Rock The Casbah

What is a "casbah"?

A Moroccan kasbah

This is the title of a 1982 song by The Clash.

A “kasbah” (it’s an Arabic word, with lots of spelling variations in English) is a type of fortress or citadel in the Middle East, Sahara, and India. The song tells the story of a ban on rock music by an Arab king:

By order of the prophet
We ban that boogie sound
Degenerate the faithful
With that crazy Casbah sound

Shareef don’t like it […]

In response to the ban, the people of the story proceed to “rock the casbah,” meaning play rock music in the king’s palace.

According to Wikipedia:

This scenario was inspired by the ban on Western music in Iran after the 1979 Islamic Revolution.

Why I Looked It Up

The song came on in the gym, and I got to wondering about it.

Some years ago, I had heard that “The Casbah” was a nightclub in Beirut, but I can’t find any evidence of that today. There are a lot of North American clubs called “The Casbah,” but I don’t know if any of them pre-date the song.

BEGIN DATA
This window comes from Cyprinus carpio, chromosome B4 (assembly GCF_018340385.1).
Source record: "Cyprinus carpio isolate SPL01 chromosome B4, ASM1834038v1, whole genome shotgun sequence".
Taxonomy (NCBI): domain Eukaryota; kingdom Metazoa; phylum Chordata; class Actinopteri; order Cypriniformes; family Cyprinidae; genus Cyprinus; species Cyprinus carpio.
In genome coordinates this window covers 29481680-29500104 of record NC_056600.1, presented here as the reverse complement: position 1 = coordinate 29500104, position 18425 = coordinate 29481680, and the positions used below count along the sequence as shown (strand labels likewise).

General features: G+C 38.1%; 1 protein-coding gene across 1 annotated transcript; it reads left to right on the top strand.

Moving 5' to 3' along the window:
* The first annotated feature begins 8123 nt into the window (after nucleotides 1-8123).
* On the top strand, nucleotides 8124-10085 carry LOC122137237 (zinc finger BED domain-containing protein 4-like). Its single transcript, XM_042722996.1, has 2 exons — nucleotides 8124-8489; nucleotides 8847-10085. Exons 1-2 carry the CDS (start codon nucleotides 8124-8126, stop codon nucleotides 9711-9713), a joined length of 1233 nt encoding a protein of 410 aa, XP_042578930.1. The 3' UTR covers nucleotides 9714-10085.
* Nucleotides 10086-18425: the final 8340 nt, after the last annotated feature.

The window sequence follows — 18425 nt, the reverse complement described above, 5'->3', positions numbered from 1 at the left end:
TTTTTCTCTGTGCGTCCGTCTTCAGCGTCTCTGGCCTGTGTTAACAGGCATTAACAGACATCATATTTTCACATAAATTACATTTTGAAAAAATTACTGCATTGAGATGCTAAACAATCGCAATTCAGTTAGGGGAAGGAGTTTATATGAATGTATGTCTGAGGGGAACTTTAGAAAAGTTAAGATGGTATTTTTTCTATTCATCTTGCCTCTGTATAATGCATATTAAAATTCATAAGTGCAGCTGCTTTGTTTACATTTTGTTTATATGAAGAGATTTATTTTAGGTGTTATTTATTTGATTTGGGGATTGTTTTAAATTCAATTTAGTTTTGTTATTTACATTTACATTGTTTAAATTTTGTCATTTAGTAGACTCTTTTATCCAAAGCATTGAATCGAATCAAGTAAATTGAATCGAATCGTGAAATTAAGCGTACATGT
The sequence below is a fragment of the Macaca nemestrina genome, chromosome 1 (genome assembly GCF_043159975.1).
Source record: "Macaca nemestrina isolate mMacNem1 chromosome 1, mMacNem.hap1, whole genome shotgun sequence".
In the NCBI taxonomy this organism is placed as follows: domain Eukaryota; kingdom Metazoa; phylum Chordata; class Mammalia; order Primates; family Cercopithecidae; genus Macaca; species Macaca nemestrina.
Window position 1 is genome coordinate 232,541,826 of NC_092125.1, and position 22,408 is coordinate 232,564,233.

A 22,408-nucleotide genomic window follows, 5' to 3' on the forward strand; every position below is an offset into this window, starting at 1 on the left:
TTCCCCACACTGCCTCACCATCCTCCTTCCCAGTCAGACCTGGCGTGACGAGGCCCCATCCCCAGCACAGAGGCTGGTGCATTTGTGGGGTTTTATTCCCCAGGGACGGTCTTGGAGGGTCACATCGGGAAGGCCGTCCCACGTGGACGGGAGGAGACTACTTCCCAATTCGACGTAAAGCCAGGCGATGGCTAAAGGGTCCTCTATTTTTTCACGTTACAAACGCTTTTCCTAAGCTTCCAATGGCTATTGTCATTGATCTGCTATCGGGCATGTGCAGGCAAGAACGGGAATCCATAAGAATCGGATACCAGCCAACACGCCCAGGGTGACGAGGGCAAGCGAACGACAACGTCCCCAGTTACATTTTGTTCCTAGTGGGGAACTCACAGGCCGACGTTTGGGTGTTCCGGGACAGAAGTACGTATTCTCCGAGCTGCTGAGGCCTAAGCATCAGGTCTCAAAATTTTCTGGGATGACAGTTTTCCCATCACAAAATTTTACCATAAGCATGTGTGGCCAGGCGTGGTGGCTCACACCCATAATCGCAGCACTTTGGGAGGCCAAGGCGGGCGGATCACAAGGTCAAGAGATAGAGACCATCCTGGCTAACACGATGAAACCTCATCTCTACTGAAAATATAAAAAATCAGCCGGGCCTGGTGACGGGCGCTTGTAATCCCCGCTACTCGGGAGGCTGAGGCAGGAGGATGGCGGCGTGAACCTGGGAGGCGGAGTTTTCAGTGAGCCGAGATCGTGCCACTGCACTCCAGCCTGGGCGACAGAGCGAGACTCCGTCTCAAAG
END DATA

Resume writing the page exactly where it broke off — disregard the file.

In a book about Algiers in 1913, I found the following:

Here, though never our of view entirely, [Muslim Algerians] were only truly dominant in one part of the city: the Casbah. Once, the Casbah had been all there was of Algiers. Now, it was simply the Arab district of a much larger city, a triangle of white rising high up on the hill behind the modern French town. If the Boulevard de la Republique was the shopfront of French Algiers, the Casbah was the citadel of its Arab past. The elegant modern city of Algiers turned its back on the crowded Arab Casbah, trying to forget it, facing the sea instead.

In this sense, “the Casbah” is referred to as the original city center.

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